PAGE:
Economists have started saying that growth has bottomed out. Factory output grew at 8.5% in October, riding the festival demand, but contracted by 0.1% in November, taking the average industrial production growth in the first eight months of this fiscal year to 1.075%, much lower than the 3.95% growth in the comparable period of the previous year. Capital goods production, which grew 7.5% in October after 13 months of decline, dropped 7.7% again in November, in sync with its past volatility. Overall, the capital goods output contracted in the April-November period by 11.1%. Yet another lead indicator—the purchasing managers’ index (PMI)—rose to 54.7% in December, the highest since June, signalling a pick-up in industrial activities, but this should not discourage RBI from cutting its policy rate.
While deciding on a rate cut is relatively easy at this juncture, Subbarao may find it difficult to take a call on a cut in CRR. And one can’t blame him for this as the liquidity tightness is not the creation of the central bank; the government is the villain. How? The government has a surplus of Rs.90,000 crore kept with RBI. This corpus is outside the system and is unlikely to come back fast as the government doesn’t want to spend and increase the fiscal deficit.
Unless the government spends, this money will not flow into the system and the cash deficit will continue. Over the past two weeks, the liquidity deficit in the system has been around Rs.1.05 trillion—the combination of the amount banks have been borrowing from RBI’s repo window and through various refinance facilities. This is higher than what the central bank is comfortable with and the liquidity deficit in the system will intensify with sluggish deposit growth (11.10% year-on-year till December), a likely pick-up in credit growth (15.10%) towards the end of the year, and advance tax outgo in mid-March. Indian corporations pay tax on their estimated profits in every quarter.
Apart from tardy deposit growth and the lack of government spending, another contributing factor to the cash deficit in the system is RBI’s dollar sales to stabilize the local currency. The rupee, which hit its lifetime low of 57.16 to a dollar in June, is currently trading in the 53.70-80 range after a series of steps by the central bank to increase the flow of foreign money and dollar sales. Since April, RBI has sold—net of buying—a little more than $3 billion in the spot market and another $13.5 billion in the forward market. For every dollar it sells, an equivalent amount of rupee is drained from the system. Of course, this is more than neutralized by its OMOs, through which RBI has infused close to Rs.1.29 trillion by buying bonds from the market.
What are the options before RBI to increase liquidity in the system? The first option is, of course, a cut in CRR. A quarter-percentage-point cut in CRR will infuse about Rs.16,500 crore. Besides, if RBI buys dollars from the market, it can generate rupee liquidity. With the local currency recovering around 6.5% from its lifetime low and India’s current account deficit widening, many analysts feel that the local currency has no business staying at the current level; it must depreciate against the dollar and that can happen faster if RBI buys dollars from the market. But that’s unlikely to happen.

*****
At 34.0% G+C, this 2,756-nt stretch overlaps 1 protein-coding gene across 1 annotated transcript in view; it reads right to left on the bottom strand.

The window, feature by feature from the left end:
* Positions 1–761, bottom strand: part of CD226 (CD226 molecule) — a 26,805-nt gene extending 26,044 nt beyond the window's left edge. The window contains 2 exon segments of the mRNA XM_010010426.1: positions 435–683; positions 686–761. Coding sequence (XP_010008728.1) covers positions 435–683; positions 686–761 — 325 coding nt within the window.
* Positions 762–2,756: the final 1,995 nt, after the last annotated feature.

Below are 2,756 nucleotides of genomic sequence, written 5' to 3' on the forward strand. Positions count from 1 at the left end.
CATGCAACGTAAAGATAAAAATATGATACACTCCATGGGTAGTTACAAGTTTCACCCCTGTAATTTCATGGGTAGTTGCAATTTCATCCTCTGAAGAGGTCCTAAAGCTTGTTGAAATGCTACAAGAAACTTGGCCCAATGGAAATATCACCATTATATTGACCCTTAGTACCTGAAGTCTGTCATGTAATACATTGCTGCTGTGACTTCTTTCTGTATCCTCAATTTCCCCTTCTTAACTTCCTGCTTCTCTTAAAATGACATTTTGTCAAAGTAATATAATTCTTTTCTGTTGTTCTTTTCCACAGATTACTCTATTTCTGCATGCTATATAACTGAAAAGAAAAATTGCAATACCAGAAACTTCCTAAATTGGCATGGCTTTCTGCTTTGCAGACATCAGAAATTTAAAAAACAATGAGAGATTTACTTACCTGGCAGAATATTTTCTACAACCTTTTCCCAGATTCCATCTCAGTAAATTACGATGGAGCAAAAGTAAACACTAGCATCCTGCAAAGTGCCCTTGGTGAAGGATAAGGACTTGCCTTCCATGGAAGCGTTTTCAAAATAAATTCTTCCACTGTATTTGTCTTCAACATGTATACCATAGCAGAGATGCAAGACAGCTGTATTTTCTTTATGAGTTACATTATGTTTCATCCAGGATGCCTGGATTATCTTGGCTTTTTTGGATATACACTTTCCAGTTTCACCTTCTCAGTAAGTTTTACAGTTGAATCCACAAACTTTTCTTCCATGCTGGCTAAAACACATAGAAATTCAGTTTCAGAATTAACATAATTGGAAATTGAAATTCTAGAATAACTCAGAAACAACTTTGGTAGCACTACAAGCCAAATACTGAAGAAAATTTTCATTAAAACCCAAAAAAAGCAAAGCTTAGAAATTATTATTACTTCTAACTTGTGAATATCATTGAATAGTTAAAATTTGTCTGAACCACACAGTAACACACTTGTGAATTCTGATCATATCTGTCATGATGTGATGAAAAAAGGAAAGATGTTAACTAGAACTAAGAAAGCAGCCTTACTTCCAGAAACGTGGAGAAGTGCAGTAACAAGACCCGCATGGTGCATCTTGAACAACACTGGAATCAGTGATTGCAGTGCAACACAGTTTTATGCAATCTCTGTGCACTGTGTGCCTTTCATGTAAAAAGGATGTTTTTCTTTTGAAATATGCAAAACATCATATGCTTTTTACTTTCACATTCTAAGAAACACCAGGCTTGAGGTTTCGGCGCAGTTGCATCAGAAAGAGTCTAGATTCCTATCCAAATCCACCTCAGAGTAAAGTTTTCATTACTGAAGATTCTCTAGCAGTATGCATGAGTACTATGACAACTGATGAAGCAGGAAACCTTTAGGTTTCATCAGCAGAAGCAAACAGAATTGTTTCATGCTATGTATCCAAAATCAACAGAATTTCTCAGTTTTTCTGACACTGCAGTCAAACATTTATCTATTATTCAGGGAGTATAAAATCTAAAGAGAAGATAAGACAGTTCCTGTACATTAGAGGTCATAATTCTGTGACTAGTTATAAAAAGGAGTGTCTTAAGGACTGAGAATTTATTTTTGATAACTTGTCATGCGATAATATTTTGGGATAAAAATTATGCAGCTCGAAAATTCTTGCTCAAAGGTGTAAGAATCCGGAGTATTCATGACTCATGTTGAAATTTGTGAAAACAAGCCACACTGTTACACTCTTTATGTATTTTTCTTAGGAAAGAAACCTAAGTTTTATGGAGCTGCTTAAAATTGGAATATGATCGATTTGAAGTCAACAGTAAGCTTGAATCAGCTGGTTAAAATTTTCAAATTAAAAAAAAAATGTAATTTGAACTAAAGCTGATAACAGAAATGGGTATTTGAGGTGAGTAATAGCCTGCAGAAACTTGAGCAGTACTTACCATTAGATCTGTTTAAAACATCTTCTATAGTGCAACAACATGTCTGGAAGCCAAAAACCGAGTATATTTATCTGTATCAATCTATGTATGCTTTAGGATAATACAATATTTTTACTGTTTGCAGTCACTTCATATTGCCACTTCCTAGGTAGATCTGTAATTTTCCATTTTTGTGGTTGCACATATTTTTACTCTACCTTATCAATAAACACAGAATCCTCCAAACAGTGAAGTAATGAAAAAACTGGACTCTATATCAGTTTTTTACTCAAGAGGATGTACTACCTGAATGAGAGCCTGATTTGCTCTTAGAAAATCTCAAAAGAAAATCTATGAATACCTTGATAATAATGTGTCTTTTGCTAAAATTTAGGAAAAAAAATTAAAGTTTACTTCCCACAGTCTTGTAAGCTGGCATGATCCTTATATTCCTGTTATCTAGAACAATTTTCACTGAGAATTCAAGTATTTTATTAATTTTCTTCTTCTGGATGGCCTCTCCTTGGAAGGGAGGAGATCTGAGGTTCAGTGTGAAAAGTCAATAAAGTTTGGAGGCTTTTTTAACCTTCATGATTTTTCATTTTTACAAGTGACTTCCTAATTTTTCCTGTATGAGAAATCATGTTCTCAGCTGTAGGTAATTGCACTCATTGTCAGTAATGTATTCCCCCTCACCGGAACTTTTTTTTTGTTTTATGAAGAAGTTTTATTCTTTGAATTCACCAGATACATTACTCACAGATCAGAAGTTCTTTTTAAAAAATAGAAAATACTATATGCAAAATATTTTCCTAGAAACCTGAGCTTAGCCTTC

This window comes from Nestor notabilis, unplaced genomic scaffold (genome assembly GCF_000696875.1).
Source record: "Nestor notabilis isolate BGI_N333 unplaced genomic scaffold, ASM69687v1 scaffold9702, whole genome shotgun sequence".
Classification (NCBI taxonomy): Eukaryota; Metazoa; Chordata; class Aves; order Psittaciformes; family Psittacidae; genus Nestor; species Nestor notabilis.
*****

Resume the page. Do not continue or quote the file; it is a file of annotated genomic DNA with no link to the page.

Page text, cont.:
If RBI does not go for a CRR cut, it has to continue with its bond-buying programme more aggressively. Lowering the floor for commercial banks’ investment in government bonds, or the so-called statutory liquidity ratio (SLR), will not help as banks have already invested much more than what they are required to—23% of their deposits. But an option could be the government buying back bonds from the market. It has so far borrowed Rs.5.22 trillion from the market and, going by the borrowing calendar, it will raise another Rs.48,000 crore before the fiscal year ends. It is also borrowing through short-term treasury bills.
Since the government is not spending—and doesn’t want to spend for fear of the ballooning fiscal deficit—it can either cancel the residual borrowing plan or buy back bonds from the market, particularly those that are due for redemption next year. Government bonds worth Rs.95,000 crore are due for redemption in fiscal 2014 and around Rs.50,000 of that in the first half of the year. By buying back these bonds, the government will simply advance their redemption.
In 2003, the Indian government had conducted a bond buyback programme, the first of its kind, but that was different in nature. The government had bought back certain illiquid securities from the market and replaced them with liquid securities. That helped banks’ treasury management but did not have any impact on the systemic liquidity. A buyback of bonds or a cancellation of the residual borrowing plan will certainly help the liquidity situation, but the government will have to take that call, not the central bank. If the government does not do so, RBI has very little choice but to cut CRR or aggressively buy bonds from the market.
Tamal Bandyopadhyay keeps a close eye on everything banking from his perch as Mint’s deputy managing editor in Mumbai. He is also the author of A Bank for the Buck, a book on HDFC Bank. Email your comments to firstname.lastname@example.org